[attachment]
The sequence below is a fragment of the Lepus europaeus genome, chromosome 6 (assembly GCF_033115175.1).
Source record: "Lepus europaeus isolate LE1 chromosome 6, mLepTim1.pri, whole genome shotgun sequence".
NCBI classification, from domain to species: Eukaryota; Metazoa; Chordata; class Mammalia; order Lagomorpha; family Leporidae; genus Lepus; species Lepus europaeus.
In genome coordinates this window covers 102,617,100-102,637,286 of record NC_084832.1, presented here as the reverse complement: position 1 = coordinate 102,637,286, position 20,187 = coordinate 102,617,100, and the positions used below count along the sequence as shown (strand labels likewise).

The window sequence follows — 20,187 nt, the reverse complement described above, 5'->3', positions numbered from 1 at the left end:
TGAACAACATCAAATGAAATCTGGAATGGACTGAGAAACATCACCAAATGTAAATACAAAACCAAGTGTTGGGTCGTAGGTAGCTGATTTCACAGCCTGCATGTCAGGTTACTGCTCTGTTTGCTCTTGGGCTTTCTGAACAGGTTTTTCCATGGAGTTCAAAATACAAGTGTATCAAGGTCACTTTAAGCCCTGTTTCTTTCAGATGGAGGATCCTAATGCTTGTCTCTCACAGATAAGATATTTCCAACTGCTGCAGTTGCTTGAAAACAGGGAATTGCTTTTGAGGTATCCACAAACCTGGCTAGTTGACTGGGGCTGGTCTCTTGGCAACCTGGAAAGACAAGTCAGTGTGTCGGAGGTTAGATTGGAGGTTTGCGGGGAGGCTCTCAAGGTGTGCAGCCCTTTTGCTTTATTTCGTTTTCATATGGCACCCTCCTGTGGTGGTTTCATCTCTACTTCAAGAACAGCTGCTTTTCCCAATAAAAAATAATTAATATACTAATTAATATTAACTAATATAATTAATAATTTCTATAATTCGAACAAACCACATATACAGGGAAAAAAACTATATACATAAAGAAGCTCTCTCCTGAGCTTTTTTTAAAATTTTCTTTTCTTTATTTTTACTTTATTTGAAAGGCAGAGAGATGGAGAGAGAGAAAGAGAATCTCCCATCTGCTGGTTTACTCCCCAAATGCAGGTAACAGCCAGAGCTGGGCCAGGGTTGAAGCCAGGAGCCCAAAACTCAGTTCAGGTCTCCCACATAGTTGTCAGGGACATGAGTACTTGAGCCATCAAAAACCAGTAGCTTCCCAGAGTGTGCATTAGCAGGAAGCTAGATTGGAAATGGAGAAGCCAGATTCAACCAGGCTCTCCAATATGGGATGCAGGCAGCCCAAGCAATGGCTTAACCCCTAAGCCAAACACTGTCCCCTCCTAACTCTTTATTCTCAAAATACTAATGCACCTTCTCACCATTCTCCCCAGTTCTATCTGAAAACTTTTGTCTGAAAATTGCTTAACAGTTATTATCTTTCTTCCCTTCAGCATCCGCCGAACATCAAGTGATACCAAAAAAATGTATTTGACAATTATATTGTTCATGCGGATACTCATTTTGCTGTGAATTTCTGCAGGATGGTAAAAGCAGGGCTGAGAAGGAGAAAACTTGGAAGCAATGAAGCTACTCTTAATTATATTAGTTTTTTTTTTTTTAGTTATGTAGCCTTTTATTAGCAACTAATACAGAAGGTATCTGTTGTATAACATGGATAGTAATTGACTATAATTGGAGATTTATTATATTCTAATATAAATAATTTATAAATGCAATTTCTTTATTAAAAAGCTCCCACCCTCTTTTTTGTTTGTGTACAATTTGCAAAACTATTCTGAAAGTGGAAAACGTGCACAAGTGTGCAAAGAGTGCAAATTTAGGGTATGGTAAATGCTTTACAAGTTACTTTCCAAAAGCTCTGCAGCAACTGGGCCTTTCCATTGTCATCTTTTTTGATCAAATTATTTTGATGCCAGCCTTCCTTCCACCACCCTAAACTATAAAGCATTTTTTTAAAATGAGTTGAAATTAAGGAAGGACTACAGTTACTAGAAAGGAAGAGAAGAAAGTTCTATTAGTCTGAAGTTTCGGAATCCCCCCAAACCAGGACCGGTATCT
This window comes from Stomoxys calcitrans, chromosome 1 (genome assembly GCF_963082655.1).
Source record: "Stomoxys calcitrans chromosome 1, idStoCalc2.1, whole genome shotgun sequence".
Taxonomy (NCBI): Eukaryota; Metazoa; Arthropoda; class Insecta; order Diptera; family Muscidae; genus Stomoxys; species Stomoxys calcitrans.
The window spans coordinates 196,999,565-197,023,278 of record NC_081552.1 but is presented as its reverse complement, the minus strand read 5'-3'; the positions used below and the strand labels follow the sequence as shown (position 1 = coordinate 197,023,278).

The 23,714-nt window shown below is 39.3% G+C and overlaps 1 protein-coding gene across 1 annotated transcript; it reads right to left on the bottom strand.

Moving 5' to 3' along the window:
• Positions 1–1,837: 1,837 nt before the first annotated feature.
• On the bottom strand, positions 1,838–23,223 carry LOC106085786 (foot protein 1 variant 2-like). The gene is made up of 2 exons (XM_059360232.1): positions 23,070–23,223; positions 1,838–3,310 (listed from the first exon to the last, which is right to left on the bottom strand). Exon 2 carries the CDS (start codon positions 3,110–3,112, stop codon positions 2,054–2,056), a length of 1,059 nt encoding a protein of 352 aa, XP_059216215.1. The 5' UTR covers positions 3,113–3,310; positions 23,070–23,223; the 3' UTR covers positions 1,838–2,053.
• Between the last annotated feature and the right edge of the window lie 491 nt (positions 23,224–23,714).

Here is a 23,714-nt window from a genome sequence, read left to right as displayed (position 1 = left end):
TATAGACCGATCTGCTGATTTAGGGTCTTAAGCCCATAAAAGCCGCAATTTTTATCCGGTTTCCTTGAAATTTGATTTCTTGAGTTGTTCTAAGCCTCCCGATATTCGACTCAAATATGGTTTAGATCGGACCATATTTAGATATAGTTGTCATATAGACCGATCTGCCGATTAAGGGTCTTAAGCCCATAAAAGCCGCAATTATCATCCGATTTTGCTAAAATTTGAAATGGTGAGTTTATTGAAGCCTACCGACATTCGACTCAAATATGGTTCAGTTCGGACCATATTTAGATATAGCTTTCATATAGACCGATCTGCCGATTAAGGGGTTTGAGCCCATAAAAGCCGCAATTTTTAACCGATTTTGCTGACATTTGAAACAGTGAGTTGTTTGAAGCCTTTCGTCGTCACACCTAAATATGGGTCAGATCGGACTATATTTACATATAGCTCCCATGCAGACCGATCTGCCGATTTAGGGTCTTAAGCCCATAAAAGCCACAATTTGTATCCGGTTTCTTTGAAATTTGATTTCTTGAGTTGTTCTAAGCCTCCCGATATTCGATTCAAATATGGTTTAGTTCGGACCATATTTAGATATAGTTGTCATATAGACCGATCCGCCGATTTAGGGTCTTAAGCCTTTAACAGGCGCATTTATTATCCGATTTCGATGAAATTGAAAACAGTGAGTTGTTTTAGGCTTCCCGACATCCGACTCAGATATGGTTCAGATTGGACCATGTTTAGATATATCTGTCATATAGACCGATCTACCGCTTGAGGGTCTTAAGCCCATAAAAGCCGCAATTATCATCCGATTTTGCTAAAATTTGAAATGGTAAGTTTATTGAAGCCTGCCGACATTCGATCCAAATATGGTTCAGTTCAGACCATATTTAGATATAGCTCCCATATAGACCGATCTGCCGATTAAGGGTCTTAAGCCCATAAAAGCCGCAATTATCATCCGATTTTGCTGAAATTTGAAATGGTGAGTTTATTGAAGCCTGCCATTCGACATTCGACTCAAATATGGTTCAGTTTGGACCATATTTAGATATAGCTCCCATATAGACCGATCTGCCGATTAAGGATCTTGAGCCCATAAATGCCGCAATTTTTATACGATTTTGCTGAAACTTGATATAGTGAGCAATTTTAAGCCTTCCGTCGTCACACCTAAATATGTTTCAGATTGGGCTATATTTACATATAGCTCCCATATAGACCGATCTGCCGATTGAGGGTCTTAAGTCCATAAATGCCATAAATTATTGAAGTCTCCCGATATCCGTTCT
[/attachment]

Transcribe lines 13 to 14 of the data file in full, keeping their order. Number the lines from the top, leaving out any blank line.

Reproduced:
• Positions 1–1,837: 1,837 nt before the first annotated feature.
• On the bottom strand, positions 1,838–23,223 carry LOC106085786 (foot protein 1 variant 2-like). The gene is made up of 2 exons (XM_059360232.1): positions 23,070–23,223; positions 1,838–3,310 (listed from the first exon to the last, which is right to left on the bottom strand). Exon 2 carries the CDS (start codon positions 3,110–3,112, stop codon positions 2,054–2,056), a length of 1,059 nt encoding a protein of 352 aa, XP_059216215.1. The 5' UTR covers positions 3,113–3,310; positions 23,070–23,223; the 3' UTR covers positions 1,838–2,053.